Obstructive Sleep Apnea is a sleep disorder in which the patient’s airway is obstructed causing the patient to stop breathing several times per night. This disorder is typically identified by symptoms of loud snoring, excessive daytime sleepiness, pauses in breathing during sleep, morning headaches and sleepiness while driving. Obstructive sleep apnea, when untreated, can lead to other medical complications including high blood pressure, increased incidence of stroke and heart disease.
Since some forms of sleep apnea can lead to more serious conditions, early detection and treatment are important. There are many forms of conservative and surgical options available in the treatment of sleep apnea. Typically, treatment begins with a polysomogram (or sleep study) performed by a sleep disorders laboratory. This sleep study, along with clinical and radiographic examination, will provide our doctors with the necessary information to properly treat your sleep disturbance.
People with obstructive sleep apnea (OSA) have disrupted sleep and low blood oxygen levels. When obstructive sleep apnea occurs, the tongue is sucked against the back of the throat. This blocks the upper airway and air flow stops. When the oxygen level in the brain becomes low enough, the sleeper partially awakens, the obstruction in the throat clears and the flow of air starts again, usually with a loud gasp. Repeated cycles of decreased oxygenation lead to very serious cardiovascular problems.
Some patients have obstructions that are less severe called Upper Airway Resistance Syndrome (UARS). In either case, the individuals suffer many of the same symptoms.
The first step in treatment resides in recognition of the symptoms and seeking appropriate consultation. Oral and Maxillofacial Surgeons offer consultation and treatment options. In addition to a detailed history, the doctors will assess the anatomic relationships in the maxillofacial region. With cephalometic (skull x-ray) analysis, the doctors can ascertain the level of obstruction(s). Sometimes a naso-pharyngeal exam is done with a flexible fiber-optic camera.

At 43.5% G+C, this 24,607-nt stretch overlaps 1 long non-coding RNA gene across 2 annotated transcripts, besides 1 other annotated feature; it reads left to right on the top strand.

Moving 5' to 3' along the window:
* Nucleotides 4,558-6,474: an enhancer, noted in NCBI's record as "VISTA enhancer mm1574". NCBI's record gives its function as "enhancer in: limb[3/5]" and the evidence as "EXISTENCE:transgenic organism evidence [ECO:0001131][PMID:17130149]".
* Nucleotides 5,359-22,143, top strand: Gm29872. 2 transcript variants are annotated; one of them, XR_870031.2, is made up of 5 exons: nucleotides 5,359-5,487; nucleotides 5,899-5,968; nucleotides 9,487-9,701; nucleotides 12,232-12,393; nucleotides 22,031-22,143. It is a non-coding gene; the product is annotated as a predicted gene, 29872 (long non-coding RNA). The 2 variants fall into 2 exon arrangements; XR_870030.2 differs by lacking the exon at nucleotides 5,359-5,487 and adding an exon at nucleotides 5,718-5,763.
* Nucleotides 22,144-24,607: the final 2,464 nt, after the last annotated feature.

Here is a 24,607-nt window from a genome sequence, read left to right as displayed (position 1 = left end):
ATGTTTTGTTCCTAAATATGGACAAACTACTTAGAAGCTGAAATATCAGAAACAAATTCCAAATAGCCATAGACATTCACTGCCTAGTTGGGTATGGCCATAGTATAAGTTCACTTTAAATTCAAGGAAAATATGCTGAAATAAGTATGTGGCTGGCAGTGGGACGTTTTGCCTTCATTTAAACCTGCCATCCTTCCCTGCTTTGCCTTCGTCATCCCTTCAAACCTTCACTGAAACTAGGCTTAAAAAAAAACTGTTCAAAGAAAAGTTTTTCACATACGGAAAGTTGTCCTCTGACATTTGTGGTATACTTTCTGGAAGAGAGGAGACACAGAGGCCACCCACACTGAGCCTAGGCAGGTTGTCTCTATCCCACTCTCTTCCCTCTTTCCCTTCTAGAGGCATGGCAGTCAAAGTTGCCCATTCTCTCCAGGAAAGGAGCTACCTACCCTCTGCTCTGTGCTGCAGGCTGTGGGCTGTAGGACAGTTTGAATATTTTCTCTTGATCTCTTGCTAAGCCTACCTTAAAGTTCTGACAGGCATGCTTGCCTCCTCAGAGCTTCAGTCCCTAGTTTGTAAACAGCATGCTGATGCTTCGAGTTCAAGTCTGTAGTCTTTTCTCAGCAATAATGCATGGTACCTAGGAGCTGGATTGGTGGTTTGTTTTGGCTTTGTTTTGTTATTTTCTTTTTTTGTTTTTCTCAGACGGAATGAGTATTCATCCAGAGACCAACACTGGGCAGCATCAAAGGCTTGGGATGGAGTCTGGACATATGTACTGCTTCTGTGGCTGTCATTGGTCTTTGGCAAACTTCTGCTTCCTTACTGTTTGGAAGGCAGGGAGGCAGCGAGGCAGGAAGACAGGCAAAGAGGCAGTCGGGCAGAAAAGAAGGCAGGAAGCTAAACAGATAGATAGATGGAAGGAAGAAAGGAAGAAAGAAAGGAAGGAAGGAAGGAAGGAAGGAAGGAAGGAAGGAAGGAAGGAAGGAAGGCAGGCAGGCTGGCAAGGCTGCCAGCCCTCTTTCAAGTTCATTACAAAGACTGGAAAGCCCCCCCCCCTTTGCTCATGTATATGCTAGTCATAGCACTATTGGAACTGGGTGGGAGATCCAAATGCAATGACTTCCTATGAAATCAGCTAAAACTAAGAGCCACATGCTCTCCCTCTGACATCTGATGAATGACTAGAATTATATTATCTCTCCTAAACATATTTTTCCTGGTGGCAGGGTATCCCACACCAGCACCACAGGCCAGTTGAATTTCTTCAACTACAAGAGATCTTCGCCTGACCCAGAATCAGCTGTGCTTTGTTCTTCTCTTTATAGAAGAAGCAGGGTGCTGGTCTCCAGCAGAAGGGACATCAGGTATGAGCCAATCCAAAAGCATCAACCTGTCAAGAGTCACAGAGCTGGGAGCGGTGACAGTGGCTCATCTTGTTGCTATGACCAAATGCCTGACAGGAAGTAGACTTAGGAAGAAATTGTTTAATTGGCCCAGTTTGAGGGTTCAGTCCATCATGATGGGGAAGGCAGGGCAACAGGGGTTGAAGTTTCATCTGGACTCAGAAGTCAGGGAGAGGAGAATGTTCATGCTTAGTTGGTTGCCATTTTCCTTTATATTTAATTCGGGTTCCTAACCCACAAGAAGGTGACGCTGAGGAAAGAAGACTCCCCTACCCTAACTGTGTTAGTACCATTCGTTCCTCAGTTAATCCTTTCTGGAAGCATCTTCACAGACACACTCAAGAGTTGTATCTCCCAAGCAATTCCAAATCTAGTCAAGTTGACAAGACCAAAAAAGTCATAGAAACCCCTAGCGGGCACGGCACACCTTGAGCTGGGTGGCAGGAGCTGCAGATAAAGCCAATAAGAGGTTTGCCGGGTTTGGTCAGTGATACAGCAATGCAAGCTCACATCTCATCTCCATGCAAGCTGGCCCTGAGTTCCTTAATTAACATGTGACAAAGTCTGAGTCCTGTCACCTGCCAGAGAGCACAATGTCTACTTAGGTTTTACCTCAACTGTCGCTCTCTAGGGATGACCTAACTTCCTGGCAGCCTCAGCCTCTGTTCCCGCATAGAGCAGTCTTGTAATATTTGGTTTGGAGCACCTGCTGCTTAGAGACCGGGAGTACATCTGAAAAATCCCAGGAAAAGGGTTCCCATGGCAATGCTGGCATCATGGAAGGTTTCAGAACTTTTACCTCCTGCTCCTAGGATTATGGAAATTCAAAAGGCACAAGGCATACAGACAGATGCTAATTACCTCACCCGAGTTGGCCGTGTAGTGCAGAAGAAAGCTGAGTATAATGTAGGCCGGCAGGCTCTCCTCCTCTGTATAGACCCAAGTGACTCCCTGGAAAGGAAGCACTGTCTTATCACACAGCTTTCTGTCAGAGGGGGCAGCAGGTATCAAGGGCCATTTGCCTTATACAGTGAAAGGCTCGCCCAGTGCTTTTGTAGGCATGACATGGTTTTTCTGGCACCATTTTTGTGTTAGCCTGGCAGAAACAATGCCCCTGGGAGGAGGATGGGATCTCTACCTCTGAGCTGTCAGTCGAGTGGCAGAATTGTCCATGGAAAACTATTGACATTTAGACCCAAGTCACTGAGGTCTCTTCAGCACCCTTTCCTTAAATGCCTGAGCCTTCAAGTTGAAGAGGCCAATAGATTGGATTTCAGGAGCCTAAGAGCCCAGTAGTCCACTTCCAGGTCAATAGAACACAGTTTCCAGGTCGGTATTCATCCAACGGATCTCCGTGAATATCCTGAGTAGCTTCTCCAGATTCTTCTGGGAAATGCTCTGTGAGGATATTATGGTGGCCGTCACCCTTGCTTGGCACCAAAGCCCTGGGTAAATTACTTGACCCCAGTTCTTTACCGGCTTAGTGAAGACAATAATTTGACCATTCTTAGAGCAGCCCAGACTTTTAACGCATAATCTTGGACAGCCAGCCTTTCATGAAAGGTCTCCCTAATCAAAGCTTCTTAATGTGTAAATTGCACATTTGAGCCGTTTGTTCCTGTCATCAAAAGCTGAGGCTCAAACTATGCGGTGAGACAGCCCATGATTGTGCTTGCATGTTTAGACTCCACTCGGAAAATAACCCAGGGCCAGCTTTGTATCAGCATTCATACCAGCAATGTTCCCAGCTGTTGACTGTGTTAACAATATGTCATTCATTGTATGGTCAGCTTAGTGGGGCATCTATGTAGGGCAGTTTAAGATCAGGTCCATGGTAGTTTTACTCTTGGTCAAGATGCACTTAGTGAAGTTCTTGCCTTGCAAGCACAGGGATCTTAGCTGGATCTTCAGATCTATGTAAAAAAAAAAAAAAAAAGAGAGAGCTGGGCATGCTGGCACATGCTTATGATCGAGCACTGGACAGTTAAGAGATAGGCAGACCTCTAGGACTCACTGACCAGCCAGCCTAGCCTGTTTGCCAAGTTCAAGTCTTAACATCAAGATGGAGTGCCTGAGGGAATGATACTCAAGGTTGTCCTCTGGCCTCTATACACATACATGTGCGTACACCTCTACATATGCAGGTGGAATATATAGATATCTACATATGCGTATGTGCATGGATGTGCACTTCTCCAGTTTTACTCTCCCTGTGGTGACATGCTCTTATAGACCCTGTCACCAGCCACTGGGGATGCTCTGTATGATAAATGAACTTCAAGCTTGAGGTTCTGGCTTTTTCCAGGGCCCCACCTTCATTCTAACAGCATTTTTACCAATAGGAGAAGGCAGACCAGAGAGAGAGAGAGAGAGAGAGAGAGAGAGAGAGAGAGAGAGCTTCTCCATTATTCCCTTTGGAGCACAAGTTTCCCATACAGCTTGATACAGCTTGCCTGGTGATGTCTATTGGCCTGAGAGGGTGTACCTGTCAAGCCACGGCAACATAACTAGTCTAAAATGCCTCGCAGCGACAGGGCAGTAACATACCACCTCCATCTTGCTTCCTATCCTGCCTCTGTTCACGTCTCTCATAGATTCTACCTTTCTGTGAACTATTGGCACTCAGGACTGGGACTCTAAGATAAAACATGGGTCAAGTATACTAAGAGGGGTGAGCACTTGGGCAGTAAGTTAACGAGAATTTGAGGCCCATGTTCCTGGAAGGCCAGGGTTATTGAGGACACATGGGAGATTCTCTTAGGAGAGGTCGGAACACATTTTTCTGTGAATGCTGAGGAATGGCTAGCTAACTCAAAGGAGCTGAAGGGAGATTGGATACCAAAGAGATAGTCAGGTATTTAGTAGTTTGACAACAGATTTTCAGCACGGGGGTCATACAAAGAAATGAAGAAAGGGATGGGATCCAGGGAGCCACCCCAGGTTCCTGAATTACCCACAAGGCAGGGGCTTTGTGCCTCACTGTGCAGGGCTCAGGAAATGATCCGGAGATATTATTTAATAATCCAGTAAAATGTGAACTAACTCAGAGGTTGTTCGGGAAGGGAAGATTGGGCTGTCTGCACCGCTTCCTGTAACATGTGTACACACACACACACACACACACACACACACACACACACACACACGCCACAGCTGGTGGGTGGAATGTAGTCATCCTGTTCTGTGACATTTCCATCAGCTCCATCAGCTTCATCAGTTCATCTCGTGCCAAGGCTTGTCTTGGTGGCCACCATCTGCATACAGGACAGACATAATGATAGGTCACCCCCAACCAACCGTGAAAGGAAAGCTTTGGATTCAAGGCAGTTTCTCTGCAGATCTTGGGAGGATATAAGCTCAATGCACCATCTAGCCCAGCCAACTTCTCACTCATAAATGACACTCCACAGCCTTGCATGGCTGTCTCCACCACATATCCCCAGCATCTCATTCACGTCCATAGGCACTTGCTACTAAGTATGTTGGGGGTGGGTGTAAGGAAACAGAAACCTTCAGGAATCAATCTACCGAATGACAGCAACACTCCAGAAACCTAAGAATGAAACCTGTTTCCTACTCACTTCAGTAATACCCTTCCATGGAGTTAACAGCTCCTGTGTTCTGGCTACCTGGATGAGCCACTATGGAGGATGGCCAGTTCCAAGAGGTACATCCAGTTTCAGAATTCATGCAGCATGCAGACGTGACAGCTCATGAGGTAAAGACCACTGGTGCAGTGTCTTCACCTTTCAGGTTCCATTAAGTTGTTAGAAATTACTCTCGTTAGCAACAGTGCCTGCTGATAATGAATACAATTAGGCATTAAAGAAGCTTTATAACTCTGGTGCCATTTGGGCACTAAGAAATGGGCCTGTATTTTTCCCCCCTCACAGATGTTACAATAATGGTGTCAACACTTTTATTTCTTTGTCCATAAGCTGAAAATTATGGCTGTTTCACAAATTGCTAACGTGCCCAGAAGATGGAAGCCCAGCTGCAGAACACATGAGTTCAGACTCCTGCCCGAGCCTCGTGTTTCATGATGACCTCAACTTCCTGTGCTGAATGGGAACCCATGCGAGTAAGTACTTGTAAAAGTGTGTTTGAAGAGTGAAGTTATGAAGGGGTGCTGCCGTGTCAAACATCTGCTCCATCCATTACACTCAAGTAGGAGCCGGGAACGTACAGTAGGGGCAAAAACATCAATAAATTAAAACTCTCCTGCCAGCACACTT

There are several treatment options available. An initial treatment may consist of using a nasal CPAP machine that delivers pressurized oxygen through a nasal mask to limit obstruction at night. One of the surgical options is a uvulo-palato-pharyngo-plasty (UPPP), which is performed in the back of the soft palate and throat. A similar procedure is sometime done with the assistance of a laser and is called a Laser Assisted uvulo-palato-plasty (LAUPP). In other cases, a radio-frequency probe is utilized to tighten the soft palate. These are procedure usually performed under light intravenous sedation in the office.
In more complex cases, the bones of the upper and lower jaw may be repositioned to increase the size of the airway (Orthognathic surgery). This procedure is done in the hospital under general anesthesia and requires 1 to 2 days overnight stay in the hospital.
OSA is a very serious condition that needs careful attention and treatment. Most major medical plans offer coverage for diagnosis and treatment.
Epworth Sleepiness Scale
How likely are you to doze off or fall asleep in the following situations, in contrast to feeling just tired? This refers to your usual way of life in recent times. Even if you have not done some of these things recently try to work out how they would have affected you. Use the following scale to choose the most appropriate number for each situation:
0 = would never doze
1 = slight chance of dozing
2 = moderate chance of dozing
3 = high chance of dozing
Sitting and reading
Sitting, inactive in a public place (e.g. a theater or a meeting)
As a passenger in a car for an hour without a break
Lying down to rest in the afternoon when circumstances permit
Sitting and talking to someone
Sitting quietly after a lunch without alcohol
In a car, while stopped for a few minutes in traffic
CHANCE OF DOZING
Scoring: Total all responses given. If your total number is greater than 10, you may suffer from a sleep disorder and should consult your family physician or specialist.
There are various options that our doctors can utilize in the treatment of obstructive sleep apnea. Once an evaluation confirms a diagnosis of obstructive sleep apnea, our doctors will determine the proper course of treatment for you. Certain surgical procedures exist which may be deemed appropriate in certain instances. Sleep apnea is a comprehensive disorder sometimes requiring a team approach consisting of many specialists including oral and maxillofacial surgeons, ear, nose and throat specialists, pulmonologists, neurologists and primary care physicians.